Different transfer case options on four wheel drive vehicles

All four-wheel drive vehicles come with a transfer case. The box, located just behind the transmission, takes the torque generated by the engine and distributes it to the driveshafts. This part also synchronizes wheel rotations and can contain low range gears so you can take the vehicle off road. There are several options used by four wheel drive vehicles.

Unit Types

There are two main options in unit types. Each one has its benefits depending on the use of the vehicle. One type is the gear-driven transfer case. This system uses gear sets to drive the front and rear driveshafts. This layout works well with strong and heavy units. They are commonly on larger trucks. However, they appear more frequently in passenger cars.

Chain driven designs only drive a single shaft. On rare occasions, some vehicles use this design to drive both axles. These are quieter than a gear driven version. Compact trucks, jeeps, SUVs, and large trucks use this type of driving. However, many serious off-road drivers change this type of design to a gear-driven model. They prefer the extra strength provided by the drive and put up with the extra noise.

Transfer Case Shift Types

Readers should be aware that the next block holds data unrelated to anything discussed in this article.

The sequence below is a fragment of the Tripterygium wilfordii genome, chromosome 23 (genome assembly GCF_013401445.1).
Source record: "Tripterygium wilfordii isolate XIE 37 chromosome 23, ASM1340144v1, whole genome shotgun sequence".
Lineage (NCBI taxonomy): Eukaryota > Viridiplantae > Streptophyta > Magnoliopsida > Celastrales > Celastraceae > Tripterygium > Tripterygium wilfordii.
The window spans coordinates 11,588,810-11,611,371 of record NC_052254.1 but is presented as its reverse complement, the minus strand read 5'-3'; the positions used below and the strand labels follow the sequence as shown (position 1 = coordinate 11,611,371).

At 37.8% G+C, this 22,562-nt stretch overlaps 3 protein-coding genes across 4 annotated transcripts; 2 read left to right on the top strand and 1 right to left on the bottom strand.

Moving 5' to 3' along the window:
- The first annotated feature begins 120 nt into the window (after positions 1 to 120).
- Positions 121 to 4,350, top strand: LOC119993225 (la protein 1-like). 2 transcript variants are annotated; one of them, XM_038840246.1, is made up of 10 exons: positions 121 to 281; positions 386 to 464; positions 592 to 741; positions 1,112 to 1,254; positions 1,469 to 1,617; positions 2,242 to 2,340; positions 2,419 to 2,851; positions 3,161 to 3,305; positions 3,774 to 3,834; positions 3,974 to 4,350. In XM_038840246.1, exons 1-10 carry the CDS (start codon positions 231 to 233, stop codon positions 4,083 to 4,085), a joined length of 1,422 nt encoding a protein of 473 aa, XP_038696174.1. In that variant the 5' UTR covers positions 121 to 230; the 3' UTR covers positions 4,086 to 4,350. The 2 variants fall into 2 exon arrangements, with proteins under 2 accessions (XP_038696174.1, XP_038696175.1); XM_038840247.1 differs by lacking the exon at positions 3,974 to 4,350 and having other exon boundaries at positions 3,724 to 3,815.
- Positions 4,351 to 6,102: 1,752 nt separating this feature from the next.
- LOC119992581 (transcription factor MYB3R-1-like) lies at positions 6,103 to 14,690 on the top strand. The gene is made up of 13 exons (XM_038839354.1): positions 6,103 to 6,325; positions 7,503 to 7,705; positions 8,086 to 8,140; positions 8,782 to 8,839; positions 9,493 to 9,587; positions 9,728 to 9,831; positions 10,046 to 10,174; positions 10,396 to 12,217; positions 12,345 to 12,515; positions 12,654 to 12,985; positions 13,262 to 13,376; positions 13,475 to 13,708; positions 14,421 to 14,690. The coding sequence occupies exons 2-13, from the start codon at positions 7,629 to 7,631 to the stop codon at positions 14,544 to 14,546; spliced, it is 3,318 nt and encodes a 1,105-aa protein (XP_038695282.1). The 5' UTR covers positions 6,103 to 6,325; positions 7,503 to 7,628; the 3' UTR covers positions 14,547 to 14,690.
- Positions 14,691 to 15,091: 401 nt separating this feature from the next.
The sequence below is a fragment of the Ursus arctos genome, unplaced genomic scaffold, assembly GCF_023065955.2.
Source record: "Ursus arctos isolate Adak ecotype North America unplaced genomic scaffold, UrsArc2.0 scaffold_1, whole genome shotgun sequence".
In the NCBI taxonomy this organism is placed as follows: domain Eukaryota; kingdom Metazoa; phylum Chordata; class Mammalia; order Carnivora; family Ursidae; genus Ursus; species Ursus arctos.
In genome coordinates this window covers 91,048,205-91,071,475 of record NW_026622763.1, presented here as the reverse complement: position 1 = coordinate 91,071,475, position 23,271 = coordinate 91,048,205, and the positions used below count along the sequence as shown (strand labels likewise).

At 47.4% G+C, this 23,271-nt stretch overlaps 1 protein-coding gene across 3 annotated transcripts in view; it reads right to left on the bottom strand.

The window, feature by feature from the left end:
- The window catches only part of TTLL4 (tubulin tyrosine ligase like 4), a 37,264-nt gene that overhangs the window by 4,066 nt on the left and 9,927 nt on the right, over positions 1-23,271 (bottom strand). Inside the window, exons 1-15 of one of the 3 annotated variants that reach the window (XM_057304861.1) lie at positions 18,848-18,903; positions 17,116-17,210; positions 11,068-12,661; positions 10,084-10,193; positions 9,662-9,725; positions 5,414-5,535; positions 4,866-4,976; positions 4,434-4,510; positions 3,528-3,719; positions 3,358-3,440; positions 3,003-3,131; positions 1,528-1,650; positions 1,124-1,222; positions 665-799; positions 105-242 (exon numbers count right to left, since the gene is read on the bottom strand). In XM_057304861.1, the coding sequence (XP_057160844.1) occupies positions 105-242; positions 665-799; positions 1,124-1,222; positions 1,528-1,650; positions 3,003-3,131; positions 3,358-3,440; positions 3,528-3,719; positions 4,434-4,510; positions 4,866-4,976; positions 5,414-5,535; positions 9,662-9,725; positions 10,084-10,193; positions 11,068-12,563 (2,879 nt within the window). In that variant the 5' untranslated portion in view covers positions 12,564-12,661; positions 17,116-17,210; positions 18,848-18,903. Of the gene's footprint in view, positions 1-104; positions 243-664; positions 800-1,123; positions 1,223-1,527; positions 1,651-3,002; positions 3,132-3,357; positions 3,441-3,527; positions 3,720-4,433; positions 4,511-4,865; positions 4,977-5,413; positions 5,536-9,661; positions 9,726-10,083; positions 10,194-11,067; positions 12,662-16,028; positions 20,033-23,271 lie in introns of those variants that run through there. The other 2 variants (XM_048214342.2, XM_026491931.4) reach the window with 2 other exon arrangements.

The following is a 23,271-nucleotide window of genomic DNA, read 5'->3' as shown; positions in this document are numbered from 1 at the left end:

As with transmission types, there are a few different gear types. One is electronic shift on the fly (ESOF). This type of change comes with a dash-mounted selector that selects between all-wheel drive and two-wheel drive. To activate the four-wheel drive high selector, you must drive at a lower gear. If you want to engage four-wheel drive low, you must stop the vehicle and put the transmission in neutral.

The other type of actuation is manual shift on the fly (MSOF). The MSOF has a selector lever located on the floor drive hump. This type of derailleur sometimes has two sealed automatic front axle hubs with lock, unlock, or free selectors. As with ESOF, to activate the high setting, your vehicle must be moving at a low speed. The vehicle, to shift into low speed transmission, must be in neutral with the vehicle stopped.


When it comes to housing, like everything else, there are a couple of different options. The first option is a married housing transfer case. This means that the part is bolted directly to the transmission. With this housing, it sits between the transmission output shaft and the rear of the main driveshaft. In some cases, the case is part of the transmission and the two share the same dwelling.

The other type of housing is a divorced/independent model. Unlike the married version, this one does not mount directly to the transmission. Instead, it is located away from the transmission and connected by a driveshaft. This type of housing is found only on vehicles with a long wheelbase, such as a military or commercial vehicle.

A transfer case can be a combination of any of these types. A chain-driven model may be MSOF and contained in a married housing, for example. The design of the piece will depend on the manufacturer.


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